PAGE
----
There’s a lot more to school zone safety than just speeding drivers.
This week, CAA Saskatchewan conducted its first assessments at two Regina elementary schools.
CAA volunteers, along with school staff and Regina police, observed and tracked risky behaviour by drivers, pedestrians and cyclists during a morning and afternoon rush.
“Everything from no stopping, no parking zones, a lot of stopping violations, speeding,” said Christine Niemczyk with CAA Saskatchewan.
The assessment also tracked specific driving distractions including eating, drinking, smoking, grooming, texting and talking.
They spotted 194 infractions outside St. Francis Community School on Mikkelson Drive Tuesday between 2:30-3:40 p.m. The next morning, they counted 452 violations at Judge Bryant School on Dewdney Avenue from 7:30-9 a.m.
At St. Francis, 54 people failed to properly stop at stop signs while 42 were caught speeding between 41 km/h to 58 km/h. Twenty pedestrians were spotted jay-walking.
“It’s alarming to us, especially as we end the day and kids are excited to get home,” said David Magnusson, superintendent for Regina Catholic Schools.
Magnusson noted that although they chose St. Francis, every school in the division faces challenges regarding school zone safety.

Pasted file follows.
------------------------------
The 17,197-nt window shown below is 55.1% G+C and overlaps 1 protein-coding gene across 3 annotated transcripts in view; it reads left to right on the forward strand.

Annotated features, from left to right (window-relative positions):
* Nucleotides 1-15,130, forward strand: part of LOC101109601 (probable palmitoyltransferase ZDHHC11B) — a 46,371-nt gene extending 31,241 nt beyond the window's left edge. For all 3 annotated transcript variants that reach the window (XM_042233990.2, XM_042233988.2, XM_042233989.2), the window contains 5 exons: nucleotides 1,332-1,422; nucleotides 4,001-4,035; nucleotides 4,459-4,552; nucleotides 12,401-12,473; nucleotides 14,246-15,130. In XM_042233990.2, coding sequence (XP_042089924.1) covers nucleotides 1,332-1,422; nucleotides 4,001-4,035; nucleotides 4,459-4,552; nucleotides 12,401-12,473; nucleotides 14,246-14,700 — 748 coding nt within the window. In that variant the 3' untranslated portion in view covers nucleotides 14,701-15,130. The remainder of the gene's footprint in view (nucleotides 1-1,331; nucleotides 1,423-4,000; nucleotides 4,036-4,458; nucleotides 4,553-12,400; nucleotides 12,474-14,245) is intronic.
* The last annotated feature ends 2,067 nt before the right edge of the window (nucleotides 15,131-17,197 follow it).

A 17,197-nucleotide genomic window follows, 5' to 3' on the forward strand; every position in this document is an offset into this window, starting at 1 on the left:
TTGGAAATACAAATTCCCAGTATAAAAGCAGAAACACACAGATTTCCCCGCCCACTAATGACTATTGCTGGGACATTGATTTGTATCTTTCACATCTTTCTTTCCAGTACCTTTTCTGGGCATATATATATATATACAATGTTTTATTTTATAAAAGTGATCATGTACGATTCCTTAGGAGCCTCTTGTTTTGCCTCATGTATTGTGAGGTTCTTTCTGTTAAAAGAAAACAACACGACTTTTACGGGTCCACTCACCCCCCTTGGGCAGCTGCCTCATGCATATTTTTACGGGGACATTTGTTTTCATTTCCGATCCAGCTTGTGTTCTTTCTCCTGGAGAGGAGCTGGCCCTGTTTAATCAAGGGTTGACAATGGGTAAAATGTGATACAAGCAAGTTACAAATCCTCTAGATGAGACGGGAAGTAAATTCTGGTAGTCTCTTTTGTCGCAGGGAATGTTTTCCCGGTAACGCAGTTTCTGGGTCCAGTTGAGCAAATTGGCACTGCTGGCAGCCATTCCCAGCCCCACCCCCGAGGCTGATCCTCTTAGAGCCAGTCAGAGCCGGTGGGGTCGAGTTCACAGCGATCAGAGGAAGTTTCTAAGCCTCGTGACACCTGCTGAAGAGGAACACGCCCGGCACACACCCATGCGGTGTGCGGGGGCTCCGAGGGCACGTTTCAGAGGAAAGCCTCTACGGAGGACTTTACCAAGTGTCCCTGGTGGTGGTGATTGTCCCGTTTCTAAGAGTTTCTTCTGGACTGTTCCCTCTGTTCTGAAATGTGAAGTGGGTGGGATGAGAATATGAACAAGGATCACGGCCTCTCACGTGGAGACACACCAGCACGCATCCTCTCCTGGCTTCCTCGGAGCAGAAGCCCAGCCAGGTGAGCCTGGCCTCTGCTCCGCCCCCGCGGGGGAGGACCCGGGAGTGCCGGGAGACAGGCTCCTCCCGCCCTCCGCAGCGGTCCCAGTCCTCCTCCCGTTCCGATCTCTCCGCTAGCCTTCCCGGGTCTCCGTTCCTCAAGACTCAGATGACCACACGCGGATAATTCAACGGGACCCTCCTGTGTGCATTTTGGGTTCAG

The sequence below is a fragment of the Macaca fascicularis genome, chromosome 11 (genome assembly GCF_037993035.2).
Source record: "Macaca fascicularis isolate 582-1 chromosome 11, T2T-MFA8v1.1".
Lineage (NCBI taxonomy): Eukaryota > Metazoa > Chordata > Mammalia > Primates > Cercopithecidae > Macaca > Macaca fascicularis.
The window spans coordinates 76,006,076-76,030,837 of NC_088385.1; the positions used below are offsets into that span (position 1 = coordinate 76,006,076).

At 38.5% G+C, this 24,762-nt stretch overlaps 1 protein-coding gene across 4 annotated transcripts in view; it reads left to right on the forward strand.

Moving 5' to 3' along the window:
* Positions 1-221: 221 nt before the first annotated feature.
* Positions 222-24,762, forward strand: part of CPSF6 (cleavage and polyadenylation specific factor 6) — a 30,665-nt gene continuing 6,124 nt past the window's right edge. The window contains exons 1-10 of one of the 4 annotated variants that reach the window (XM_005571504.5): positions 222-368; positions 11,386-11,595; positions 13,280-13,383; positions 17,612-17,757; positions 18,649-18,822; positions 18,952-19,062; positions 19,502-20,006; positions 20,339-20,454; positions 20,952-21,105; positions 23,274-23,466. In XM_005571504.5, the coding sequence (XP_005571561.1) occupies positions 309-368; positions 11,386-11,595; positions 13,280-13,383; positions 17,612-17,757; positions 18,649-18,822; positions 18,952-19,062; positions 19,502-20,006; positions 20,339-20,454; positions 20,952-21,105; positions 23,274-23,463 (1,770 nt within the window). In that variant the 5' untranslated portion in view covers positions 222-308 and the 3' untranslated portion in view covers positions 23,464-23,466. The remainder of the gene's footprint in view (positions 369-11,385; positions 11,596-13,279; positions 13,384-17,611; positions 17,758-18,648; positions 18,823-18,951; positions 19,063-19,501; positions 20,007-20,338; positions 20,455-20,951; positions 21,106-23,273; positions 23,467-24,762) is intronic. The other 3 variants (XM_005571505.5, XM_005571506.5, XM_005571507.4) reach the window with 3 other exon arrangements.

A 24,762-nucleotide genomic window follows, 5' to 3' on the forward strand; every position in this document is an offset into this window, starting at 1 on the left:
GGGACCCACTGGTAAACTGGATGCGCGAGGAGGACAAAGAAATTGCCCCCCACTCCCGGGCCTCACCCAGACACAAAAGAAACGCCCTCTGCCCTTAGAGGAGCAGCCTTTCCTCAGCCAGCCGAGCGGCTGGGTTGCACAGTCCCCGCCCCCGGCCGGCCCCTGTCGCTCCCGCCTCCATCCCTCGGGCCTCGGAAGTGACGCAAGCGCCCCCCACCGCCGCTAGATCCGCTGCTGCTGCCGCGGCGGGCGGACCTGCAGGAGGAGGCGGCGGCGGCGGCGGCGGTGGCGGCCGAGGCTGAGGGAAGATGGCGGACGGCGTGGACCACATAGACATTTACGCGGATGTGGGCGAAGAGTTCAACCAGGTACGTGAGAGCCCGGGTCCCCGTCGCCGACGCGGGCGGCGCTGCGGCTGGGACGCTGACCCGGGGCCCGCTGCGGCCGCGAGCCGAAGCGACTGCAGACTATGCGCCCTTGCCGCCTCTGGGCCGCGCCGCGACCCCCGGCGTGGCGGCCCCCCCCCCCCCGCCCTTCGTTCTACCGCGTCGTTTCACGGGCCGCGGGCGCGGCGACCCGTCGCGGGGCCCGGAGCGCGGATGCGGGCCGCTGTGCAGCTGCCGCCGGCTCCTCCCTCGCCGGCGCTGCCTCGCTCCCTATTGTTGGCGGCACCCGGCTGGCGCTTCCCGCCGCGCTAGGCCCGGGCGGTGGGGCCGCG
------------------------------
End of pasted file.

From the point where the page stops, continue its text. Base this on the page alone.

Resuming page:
“School zones are quite small and there isn’t a lot of place to park and we would encourage our families to park a block away and walk,” he said.
“Everyone is trying to get as close as they can to the school doors and that’s not always safe.”
At Judge Bryant School, 74 drivers used the staff lot to drop off students, while 40 used an improper street or lane. On the pedestrian side, 23 people failed to look both ways before crossing, while others didn’t wait for crosswalk lights.
Mike Walter, the deputy director of Regina Public Schools, said he’s surprised and concerned by the number of infractions in such a short timespan.
“We saw people on their cell phones, we saw people eating food, doing make-up — we saw everything,” Walter said.
“My concern is that the child who is not paying attention and chooses to jump out into traffic, what are we doing as adults to mitigate that?”
Walter said they’ve heard concerns for years about what goes on in front of schools, especially regarding parents dropping kids off in a no-stopping area.
“They’re still choosing to drop them off there because it’s more convenient for their children to walk half a block to school, rather than a block and a half,” Walter said, adding the take-home message is simple.
“Obey the laws — park where you’re supposed to park, drive the speed limit, pay attention.”
Regina Police Chief Evan Bray also pointed out the risks involved with drivers and pedestrians — often students — ignoring rules.
“Sometimes, in the effort to save time, (parents) are really putting their children more at risk than if they would just take the extra time, park a little further away, use a proper crosswalk,” Bray said Wednesday.
“This is not a shaming exercise, this is an open dialogue that we’re hoping to have … about safety concerns that exist in our neighbourhoods,” Bray said.
Cyclists were also looked at for wearing helmets, signalling intentions and dismounting before crossing the street. In total, there were 30 cycling infractions noted between the two schools.
CAA stated its School Zone Safety Assessment Tool is a pilot project they hope to see expanded throughout Saskatchewan.